Ana Teresa Fernandez - Erasing the Border - Borrando la Frontera -  Mexicali, Mexico
Ana Teresa FernándezErasing the Border – Borrando la Frontera, 2016, Mexicali, Mexico
(Photo: Sandy Huffaker / Reuters)

Ana Teresa Fernandez - Erasing the Border - Borrando la Frontera -  Mexicali, Mexico
Ana Teresa FernándezErasing the Border – Borrando la Frontera, 2016, Mexicali, Mexico
(Photo: Sandy Huffaker / Reuters)

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Dog pees on prestigious Californian art collection

Dog pees on prestigious Californian art collection

Richard Jackson - Bad Dog, 2013 - Orange County Museum of Art (OCMA) - 1
Richard JacksonBad Dog, 2013

As part of his retrospective at the Orange County Museum of Art, Richard Jackson has installed Bad Dog, a giant temporary sculpture of a black labrador “urinating” yellow paint onto the side of the museum. It was an immediate hit. Crowds flocked to see it, and it quickly gained notoriety among both the local community and the art world. Accessible, vibrant, and playful, the work has widely achieved Jackson’s main intention: to make the viewer laugh.

The piece calls into question the role of humor in art, and can be seen as a self-reflexive commentary on the state of elitism and exclusivity in the art museum world.

“Bad Dog” lasted the duration of Jackson’s exhibition “Ain’t Painting a Pain”, before it toured Europe.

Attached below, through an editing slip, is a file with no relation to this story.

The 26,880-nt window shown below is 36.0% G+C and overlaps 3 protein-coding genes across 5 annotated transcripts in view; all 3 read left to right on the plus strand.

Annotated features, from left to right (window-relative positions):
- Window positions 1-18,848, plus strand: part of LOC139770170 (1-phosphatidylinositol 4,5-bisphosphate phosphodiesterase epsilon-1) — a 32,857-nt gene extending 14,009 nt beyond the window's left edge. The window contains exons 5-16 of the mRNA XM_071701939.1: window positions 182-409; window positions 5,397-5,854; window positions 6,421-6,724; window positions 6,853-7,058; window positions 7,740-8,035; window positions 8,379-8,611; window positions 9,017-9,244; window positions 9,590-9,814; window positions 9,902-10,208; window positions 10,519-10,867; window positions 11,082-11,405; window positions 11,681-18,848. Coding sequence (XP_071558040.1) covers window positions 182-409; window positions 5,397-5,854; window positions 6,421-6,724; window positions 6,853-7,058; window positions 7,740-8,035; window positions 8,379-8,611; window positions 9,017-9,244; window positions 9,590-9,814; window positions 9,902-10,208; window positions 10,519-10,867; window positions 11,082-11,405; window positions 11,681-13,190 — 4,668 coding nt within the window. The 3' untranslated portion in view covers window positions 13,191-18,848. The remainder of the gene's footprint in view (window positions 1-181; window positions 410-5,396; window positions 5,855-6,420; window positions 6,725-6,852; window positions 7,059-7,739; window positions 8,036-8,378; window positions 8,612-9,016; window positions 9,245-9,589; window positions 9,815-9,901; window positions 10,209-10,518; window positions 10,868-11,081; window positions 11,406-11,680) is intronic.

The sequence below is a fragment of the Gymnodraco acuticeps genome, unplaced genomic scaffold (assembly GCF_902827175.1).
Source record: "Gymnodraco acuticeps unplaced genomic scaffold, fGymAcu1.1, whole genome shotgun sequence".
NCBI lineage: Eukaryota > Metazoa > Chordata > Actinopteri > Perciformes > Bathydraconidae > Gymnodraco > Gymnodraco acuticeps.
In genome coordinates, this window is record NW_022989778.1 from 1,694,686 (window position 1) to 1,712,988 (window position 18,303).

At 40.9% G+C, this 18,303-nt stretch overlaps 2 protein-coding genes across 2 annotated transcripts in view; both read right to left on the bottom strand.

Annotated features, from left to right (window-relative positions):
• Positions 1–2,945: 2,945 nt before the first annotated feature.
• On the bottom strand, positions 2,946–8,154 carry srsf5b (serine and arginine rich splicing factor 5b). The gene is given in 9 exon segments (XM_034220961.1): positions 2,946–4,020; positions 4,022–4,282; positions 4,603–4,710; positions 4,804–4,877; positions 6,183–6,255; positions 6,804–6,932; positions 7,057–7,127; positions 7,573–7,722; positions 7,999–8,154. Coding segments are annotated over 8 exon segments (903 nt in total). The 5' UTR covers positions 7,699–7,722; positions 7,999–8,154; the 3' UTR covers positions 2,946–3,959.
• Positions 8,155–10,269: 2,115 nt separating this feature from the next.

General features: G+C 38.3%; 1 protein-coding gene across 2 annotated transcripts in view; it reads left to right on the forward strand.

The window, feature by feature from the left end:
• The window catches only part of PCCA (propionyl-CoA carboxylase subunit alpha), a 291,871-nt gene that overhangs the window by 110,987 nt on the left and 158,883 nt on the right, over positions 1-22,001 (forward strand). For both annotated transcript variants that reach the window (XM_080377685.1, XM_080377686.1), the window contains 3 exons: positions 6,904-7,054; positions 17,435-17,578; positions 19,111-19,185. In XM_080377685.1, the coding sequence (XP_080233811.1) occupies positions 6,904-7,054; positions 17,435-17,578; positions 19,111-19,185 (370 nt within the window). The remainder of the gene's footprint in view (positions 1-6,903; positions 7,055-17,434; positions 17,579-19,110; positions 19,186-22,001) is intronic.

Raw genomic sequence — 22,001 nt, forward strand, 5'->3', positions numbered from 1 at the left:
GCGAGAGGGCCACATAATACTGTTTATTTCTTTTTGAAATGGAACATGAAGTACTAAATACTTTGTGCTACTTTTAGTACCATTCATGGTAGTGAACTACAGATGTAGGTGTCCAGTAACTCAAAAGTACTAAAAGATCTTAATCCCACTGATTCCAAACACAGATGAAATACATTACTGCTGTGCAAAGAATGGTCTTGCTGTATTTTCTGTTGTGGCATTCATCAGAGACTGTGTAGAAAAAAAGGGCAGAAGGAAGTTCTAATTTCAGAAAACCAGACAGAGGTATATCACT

About Richard Jackson

Richard Jackson (born 1939) has been a pre-eminent figure on the American art scene since the 70s and is influenced by both by abstract expressionism and action painting.

Richard Jackson - Bad Dog, 2013 - Orange County Museum of Art (OCMA) - 2
Richard JacksonBad Dog, 2013

Richard Jackson - Bad Dog, 2013 - Orange County Museum of Art (OCMA) - 3
Richard JacksonBad Dog, 2013

Richard Jackson - Bad Dog, 2013 - Orange County Museum of Art (OCMA)
Richard JacksonBad Dog, 2013

Photos: #1,4


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How the New York Subway looked in the 1980s

How the New York Subway looked in the 1980s

Christopher Morris - NYC - Subway 1981 - 15

22-years-old at the time, Christopher Morris was working as an intern at photo agency Black Star and was determined to make something of himself as a photographer. According to the agency, the recently rediscovered photographs “provide a window on a long-gone New York, a metropolis that once pulsed with a very different energy—a frenetic, dangerous tone—than one feels in most of the city’s neighborhoods today. But even back then, as Morris’ pictures attest, Gotham remained an always fascinating and, at times, disarmingly beautiful place.”

About Christopher Morris

Christopher Morris, based in Paris, was born in California in 1958 and began his career as a documentary conflict photographer working almost exclusively for TIME Magazine, where he has been on contract since 1990. He has been credited with redefining political coverage in America during his years working at the White House for TIME Magazine from 2000 till 2009. Simultaneously to his career as a photojournalist, Morris has expanded his work into the fashion world.

Christopher Morris - NYC - Subway 1981 - 1
A woman walks through a heavily graffitied subway car, 1981.

Commuters wait for a train at 168th Street station in Manhattan, 1981.
Commuters wait for a train at 168th Street station in Manhattan, 1981.

A commuter reading, 1981.
A commuter reading, 1981

A group of teens pose on the 6 train in the South Bronx, 1981.
A group of teens pose on the 6 train in the South Bronx, 1981